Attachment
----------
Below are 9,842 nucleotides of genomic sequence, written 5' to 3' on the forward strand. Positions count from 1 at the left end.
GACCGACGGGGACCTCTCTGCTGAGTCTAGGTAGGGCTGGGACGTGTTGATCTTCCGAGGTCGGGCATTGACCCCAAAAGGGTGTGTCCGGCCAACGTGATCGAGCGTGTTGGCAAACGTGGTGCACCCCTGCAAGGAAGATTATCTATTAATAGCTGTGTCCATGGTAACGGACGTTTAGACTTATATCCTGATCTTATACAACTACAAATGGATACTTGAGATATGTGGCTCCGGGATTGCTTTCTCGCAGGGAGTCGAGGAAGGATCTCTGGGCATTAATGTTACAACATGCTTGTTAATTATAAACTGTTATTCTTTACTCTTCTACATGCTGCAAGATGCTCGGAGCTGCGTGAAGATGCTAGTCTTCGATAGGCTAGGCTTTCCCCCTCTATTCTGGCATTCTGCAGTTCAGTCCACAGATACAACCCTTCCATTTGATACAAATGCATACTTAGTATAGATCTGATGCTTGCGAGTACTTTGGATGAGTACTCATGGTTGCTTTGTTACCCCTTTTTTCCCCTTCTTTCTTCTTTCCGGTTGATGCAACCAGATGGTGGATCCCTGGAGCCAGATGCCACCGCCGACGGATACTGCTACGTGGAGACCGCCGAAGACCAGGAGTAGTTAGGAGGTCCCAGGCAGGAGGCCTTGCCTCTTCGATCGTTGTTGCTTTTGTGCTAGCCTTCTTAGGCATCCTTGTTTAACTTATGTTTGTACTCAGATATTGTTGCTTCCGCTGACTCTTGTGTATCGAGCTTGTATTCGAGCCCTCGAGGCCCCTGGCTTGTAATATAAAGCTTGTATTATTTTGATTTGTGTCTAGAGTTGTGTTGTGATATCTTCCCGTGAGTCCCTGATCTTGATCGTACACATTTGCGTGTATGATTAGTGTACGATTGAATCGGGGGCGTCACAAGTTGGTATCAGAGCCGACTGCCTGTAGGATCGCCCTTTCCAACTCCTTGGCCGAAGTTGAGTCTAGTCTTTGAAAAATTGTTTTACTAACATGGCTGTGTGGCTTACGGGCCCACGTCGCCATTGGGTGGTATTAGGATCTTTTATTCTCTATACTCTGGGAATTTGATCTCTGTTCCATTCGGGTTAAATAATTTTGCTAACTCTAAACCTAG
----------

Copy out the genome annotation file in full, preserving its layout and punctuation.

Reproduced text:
Below are 9,842 nucleotides of genomic sequence, written 5' to 3' on the forward strand. Positions count from 1 at the left end.
GACCGACGGGGACCTCTCTGCTGAGTCTAGGTAGGGCTGGGACGTGTTGATCTTCCGAGGTCGGGCATTGACCCCAAAAGGGTGTGTCCGGCCAACGTGATCGAGCGTGTTGGCAAACGTGGTGCACCCCTGCAAGGAAGATTATCTATTAATAGCTGTGTCCATGGTAACGGACGTTTAGACTTATATCCTGATCTTATACAACTACAAATGGATACTTGAGATATGTGGCTCCGGGATTGCTTTCTCGCAGGGAGTCGAGGAAGGATCTCTGGGCATTAATGTTACAACATGCTTGTTAATTATAAACTGTTATTCTTTACTCTTCTACATGCTGCAAGATGCTCGGAGCTGCGTGAAGATGCTAGTCTTCGATAGGCTAGGCTTTCCCCCTCTATTCTGGCATTCTGCAGTTCAGTCCACAGATACAACCCTTCCATTTGATACAAATGCATACTTAGTATAGATCTGATGCTTGCGAGTACTTTGGATGAGTACTCATGGTTGCTTTGTTACCCCTTTTTTCCCCTTCTTTCTTCTTTCCGGTTGATGCAACCAGATGGTGGATCCCTGGAGCCAGATGCCACCGCCGACGGATACTGCTACGTGGAGACCGCCGAAGACCAGGAGTAGTTAGGAGGTCCCAGGCAGGAGGCCTTGCCTCTTCGATCGTTGTTGCTTTTGTGCTAGCCTTCTTAGGCATCCTTGTTTAACTTATGTTTGTACTCAGATATTGTTGCTTCCGCTGACTCTTGTGTATCGAGCTTGTATTCGAGCCCTCGAGGCCCCTGGCTTGTAATATAAAGCTTGTATTATTTTGATTTGTGTCTAGAGTTGTGTTGTGATATCTTCCCGTGAGTCCCTGATCTTGATCGTACACATTTGCGTGTATGATTAGTGTACGATTGAATCGGGGGCGTCACAAGTTGGTATCAGAGCCGACTGCCTGTAGGATCGCCCTTTCCAACTCCTTGGCCGAAGTTGAGTCTAGTCTTTGAAAAATTGTTTTACTAACATGGCTGTGTGGCTTACGGGCCCACGTCGCCATTGGGTGGTATTAGGATCTTTTATTCTCTATACTCTGGGAATTTGATCTCTGTTCCATTCGGGTTAAATAATTTTGCTAACTCTAAACCTAG